A bouquet of chocolate

Chocolate has been around for thousands of years. While I can’t imagine how chocolate could get much better, chocolate-makers are still experimenting with ways to make new types and flavours of chocolate to keep our tastebuds titillated. Now, a new way of processing cocoa beans has been published in Journal of Agricultural and Food Chemistry. Could our favourite food about to be improved by science?  

So how is chocolate made?

In the conventional process, cocoa beans are harvested, traditionally covered in banana leaves, and left to ferment. During this time the microbes degrade the pulp surrounding the beans, heating and acidifying them. This process is important as the biochemical changes happening to the beans reduce the bitterness and astringency, and help develop the flavours and aromas we associate with chocolate. However, this traditional mode of fermentation can be difficult to control and takes several days.

To make chocolate, the beans are roasted, dehusked (winnowed), then milled into a cocoa paste. This paste is then pressed and separated into cocoa butter, and defatted cocoa paste. The defatted cocoa paste is then pulverised into cocoa powder. All chocolate contains cocoa butter, but to make different types of chocolate, a few key ingredients are modified. Dark chocolate contains sugar and cocoa powder. Adding milk makes this into milk chocolate. Omitting cocoa powder creates white chocolate. A fourth kind of chocolate, called ruby chocolate, is made similarly to white chocolate but uses unfermented cocoa beans, which keep their pinkish hues.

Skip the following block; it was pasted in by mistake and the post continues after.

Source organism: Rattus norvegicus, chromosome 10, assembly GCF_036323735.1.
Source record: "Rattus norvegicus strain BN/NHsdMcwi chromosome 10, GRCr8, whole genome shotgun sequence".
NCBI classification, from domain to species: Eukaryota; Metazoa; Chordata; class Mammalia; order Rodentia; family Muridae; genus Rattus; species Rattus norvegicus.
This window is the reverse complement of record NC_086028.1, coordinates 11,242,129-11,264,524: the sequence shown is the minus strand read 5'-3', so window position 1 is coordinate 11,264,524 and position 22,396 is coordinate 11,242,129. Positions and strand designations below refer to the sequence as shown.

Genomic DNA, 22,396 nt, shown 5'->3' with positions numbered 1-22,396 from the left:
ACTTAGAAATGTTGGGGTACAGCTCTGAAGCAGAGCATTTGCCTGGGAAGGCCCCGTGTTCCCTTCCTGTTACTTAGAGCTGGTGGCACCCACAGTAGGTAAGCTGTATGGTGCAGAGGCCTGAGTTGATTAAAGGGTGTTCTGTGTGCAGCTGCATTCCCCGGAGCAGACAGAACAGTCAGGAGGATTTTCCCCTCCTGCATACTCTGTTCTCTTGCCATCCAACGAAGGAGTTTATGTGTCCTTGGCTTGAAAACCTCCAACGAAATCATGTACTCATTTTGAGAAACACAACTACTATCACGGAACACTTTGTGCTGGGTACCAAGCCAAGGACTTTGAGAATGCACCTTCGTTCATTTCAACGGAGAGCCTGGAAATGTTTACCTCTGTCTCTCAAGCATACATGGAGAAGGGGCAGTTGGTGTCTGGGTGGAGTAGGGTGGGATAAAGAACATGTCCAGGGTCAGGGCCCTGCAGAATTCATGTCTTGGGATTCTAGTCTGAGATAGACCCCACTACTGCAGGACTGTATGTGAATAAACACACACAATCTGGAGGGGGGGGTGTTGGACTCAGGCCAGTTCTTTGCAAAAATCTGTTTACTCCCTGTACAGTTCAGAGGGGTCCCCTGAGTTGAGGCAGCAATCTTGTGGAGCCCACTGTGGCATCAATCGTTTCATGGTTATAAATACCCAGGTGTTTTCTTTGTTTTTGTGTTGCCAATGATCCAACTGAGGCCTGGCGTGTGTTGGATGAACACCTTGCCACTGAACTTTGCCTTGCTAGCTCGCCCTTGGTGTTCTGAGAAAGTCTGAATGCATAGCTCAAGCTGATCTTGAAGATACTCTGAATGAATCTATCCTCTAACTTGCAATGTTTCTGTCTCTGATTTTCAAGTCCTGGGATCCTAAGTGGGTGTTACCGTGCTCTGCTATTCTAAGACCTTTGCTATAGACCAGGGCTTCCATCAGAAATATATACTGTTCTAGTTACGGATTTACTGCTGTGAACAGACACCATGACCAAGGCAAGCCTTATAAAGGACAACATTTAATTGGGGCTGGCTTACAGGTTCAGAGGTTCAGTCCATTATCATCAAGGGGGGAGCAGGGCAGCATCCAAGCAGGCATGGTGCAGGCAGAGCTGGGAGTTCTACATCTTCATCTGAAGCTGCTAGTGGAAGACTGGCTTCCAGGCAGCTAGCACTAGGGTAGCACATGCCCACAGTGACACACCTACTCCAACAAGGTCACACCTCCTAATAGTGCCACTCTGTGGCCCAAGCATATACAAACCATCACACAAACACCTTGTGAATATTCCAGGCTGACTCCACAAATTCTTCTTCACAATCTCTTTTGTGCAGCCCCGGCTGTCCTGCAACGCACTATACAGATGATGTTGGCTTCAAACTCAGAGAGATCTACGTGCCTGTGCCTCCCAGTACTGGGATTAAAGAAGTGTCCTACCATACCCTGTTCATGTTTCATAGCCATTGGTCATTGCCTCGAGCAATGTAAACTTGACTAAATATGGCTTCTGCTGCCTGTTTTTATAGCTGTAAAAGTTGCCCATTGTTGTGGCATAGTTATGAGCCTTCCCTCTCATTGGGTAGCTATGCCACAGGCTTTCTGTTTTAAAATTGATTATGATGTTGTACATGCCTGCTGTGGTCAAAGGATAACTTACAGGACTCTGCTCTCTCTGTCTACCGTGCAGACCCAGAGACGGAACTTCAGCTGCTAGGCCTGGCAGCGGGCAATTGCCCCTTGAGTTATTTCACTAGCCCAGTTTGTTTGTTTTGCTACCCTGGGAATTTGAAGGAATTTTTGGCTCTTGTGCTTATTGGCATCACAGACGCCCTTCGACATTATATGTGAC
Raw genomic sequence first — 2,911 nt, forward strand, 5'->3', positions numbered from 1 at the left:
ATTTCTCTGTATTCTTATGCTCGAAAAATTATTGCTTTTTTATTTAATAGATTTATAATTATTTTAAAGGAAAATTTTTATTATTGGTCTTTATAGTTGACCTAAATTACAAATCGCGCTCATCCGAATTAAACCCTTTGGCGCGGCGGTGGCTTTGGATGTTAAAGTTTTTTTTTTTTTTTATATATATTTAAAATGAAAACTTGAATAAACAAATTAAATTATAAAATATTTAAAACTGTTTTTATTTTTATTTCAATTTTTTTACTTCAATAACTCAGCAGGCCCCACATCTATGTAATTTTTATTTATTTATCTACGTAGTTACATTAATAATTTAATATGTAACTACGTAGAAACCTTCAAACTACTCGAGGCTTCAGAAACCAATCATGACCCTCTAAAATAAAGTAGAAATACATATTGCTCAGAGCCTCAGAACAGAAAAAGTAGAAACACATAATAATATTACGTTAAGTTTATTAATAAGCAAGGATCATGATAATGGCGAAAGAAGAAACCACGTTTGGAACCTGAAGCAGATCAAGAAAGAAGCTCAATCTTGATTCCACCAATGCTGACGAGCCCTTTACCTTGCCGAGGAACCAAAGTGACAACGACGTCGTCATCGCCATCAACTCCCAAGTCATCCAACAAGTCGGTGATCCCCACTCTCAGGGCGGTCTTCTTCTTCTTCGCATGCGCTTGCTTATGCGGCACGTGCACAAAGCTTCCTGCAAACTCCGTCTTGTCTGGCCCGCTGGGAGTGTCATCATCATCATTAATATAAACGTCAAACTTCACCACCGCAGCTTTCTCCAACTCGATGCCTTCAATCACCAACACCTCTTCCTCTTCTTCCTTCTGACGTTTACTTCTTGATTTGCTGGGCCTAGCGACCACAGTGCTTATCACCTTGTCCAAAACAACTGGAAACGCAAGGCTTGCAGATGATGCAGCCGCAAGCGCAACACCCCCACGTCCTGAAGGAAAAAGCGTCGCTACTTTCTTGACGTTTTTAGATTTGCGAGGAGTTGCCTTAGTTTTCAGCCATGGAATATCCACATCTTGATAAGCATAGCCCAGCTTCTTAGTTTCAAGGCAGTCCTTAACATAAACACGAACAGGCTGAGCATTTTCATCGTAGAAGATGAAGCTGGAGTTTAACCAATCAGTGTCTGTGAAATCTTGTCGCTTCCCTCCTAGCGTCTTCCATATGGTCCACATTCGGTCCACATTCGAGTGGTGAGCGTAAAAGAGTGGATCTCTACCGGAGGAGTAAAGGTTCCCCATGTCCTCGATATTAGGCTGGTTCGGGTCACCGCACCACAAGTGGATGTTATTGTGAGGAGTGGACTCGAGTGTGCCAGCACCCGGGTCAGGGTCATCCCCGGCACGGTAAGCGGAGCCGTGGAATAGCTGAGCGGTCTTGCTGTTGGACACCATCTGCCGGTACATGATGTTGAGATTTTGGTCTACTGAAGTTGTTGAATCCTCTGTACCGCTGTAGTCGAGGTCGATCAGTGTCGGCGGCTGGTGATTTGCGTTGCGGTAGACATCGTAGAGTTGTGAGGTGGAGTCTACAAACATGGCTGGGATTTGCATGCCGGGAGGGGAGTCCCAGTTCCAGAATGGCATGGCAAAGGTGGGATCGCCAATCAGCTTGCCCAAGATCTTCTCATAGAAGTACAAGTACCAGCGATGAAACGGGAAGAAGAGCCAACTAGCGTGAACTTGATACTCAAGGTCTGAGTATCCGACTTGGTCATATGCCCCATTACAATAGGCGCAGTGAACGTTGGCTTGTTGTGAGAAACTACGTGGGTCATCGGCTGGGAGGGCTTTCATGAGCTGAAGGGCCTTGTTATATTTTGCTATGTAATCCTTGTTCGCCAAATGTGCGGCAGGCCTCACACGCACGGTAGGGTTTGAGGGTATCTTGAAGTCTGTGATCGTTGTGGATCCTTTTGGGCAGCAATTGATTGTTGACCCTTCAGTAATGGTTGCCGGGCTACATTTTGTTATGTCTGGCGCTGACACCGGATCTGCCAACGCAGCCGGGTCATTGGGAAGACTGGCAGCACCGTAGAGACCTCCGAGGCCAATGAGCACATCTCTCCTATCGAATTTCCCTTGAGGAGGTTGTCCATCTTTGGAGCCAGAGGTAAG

Factory process chocolate making
Industrial processing steps from raw cacao to chocolate. (a) Precursor formation, (b) roasting, (c) flavour and aroma development, and (d) texture improvement. Credit: Rojas et al. 2022/Food Engineering Reviews.

So what does “moist-incubation” chocolate taste like?

But does the new method pass the taste test? A group of sensory panellists (and yes, this is a genuine job) tasted bars of chocolate made through the new moist-incubation method, traditional ferment, and also unfermented beans as a control.  The moist-incubated chocolate had higher intensities of “fruity, flowery, malty and caramel” aromas than the traditional fermented chocolate, which had higher “roasty” notes. The chocolate made from unfermented beans had a primarily “green” aroma. The moist-incubated samples were also rated highest for sweetest-tasting, while the unfermented chocolate was the most bitter and astringent.

The aroma compounds were identified using gas chromatography (GC)-olfactometry – which extracts and separates single aroma compounds – and quantified using gas chromatography–mass spectrometry (GC-MS), which measures levels of separate chemical compounds. This confirmed the presence of higher levels of malty compounds called Strecker aldehydes, and lower levels of roasty compounds called pyrazines in the moist-incubated chocolate compared to the traditionally fermented chocolate.

In a boon for sweet snackers worldwide, using this faster and better-controlled “moist-incubation” process to ferment cocoa beans, can produce high-quality chocolate with untraditional but pleasant aromas and tastes. The researchers suggest that producing chocolate naturally sweeter in flavour, means less sugar needs to be added. It’s not quite a health food yet, but we’re sure science won’t stop trying.

Aroma and taste wheel of chocolate and cocoa
Sensorial attributes of chocolate and cocoa. Credit: Januszewska et al. 2018/ Elsevier Inc.

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